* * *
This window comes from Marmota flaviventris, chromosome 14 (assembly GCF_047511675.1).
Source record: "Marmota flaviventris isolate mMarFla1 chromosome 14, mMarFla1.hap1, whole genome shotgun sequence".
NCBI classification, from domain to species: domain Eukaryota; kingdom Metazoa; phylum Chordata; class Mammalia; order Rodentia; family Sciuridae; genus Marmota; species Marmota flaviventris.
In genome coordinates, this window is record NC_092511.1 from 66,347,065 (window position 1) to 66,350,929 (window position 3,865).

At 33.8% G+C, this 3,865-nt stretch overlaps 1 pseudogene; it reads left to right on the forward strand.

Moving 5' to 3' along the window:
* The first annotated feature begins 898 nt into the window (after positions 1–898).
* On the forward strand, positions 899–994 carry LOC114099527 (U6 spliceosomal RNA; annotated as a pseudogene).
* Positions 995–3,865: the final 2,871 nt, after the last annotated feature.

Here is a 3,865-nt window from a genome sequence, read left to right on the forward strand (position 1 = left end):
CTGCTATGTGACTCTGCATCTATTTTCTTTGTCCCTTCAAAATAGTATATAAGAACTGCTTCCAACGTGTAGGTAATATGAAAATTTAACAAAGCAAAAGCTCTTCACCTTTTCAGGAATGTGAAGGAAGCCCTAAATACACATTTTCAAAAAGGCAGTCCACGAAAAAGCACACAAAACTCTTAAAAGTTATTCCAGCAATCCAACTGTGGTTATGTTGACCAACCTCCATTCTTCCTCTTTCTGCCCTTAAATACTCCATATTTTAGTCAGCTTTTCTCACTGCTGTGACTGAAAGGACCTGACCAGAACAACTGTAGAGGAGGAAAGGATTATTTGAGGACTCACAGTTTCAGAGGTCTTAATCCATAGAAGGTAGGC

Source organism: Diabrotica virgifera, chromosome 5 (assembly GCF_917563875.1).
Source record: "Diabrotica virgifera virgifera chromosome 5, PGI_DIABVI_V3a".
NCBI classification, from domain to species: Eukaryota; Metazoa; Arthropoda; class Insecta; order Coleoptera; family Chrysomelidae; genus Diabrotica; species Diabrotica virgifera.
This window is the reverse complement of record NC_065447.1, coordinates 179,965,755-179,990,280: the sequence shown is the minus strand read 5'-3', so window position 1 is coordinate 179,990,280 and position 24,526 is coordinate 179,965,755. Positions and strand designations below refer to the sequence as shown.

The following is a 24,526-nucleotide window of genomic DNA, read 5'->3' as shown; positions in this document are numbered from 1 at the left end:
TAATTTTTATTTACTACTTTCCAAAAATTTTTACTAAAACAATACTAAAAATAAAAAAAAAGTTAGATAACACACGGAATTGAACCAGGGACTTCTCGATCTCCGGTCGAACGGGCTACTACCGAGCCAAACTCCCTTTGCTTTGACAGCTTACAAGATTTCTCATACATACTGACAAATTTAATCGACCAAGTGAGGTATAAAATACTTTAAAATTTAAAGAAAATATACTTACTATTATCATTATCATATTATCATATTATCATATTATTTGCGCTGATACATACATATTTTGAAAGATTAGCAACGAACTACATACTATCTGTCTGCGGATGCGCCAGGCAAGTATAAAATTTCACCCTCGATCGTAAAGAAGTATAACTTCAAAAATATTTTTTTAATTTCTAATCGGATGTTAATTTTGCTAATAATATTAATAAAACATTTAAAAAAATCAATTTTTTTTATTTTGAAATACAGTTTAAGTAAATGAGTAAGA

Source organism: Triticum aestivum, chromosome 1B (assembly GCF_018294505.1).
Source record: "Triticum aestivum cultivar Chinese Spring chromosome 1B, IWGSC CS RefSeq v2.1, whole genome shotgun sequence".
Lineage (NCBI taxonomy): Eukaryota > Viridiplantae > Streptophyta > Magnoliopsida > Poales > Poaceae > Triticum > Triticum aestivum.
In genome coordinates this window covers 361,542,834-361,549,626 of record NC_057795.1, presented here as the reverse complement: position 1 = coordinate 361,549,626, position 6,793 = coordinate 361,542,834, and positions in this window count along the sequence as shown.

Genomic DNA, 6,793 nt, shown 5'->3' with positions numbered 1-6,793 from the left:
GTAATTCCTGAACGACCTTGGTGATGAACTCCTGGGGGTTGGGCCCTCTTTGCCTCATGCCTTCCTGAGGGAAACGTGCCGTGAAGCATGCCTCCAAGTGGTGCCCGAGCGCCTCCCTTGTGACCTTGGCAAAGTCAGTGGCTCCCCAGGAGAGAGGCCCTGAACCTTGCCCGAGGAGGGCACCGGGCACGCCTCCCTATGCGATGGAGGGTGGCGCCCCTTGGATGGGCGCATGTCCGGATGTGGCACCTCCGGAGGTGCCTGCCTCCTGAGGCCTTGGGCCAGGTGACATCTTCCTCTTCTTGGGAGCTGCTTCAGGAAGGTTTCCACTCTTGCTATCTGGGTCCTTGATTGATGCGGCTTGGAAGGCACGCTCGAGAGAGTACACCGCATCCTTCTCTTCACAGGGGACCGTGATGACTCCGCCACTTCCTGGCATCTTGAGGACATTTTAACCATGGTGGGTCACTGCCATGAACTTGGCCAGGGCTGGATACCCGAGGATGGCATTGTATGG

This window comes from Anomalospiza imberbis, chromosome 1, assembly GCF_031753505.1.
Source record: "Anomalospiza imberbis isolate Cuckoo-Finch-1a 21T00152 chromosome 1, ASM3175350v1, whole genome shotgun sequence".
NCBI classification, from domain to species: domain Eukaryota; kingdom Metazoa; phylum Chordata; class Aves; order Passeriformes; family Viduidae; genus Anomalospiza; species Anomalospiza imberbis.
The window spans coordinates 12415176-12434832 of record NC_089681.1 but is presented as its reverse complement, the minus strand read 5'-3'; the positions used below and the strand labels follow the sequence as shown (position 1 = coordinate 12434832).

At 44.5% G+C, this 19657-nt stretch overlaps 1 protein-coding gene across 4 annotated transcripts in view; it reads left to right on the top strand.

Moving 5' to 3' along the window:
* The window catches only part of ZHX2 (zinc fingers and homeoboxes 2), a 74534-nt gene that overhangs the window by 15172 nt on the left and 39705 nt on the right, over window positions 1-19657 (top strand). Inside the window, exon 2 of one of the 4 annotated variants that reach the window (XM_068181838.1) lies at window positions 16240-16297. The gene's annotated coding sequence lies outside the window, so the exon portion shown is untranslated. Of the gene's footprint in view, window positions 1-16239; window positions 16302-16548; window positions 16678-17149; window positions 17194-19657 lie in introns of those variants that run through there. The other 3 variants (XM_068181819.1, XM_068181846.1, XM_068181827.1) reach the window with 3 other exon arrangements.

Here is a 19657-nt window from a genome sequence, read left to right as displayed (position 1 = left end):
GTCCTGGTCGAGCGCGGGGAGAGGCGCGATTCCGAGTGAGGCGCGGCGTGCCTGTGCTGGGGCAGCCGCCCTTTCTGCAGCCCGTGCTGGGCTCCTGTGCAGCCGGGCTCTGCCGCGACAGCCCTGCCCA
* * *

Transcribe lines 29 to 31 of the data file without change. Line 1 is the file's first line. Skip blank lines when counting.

Moving 5' to 3' along the window:
* The window catches only part of ZHX2 (zinc fingers and homeoboxes 2), a 74534-nt gene that overhangs the window by 15172 nt on the left and 39705 nt on the right, over window positions 1-19657 (top strand). Inside the window, exon 2 of one of the 4 annotated variants that reach the window (XM_068181838.1) lies at window positions 16240-16297. The gene's annotated coding sequence lies outside the window, so the exon portion shown is untranslated. Of the gene's footprint in view, window positions 1-16239; window positions 16302-16548; window positions 16678-17149; window positions 17194-19657 lie in introns of those variants that run through there. The other 3 variants (XM_068181819.1, XM_068181846.1, XM_068181827.1) reach the window with 3 other exon arrangements.

Here is a 19657-nt window from a genome sequence, read left to right as displayed (position 1 = left end):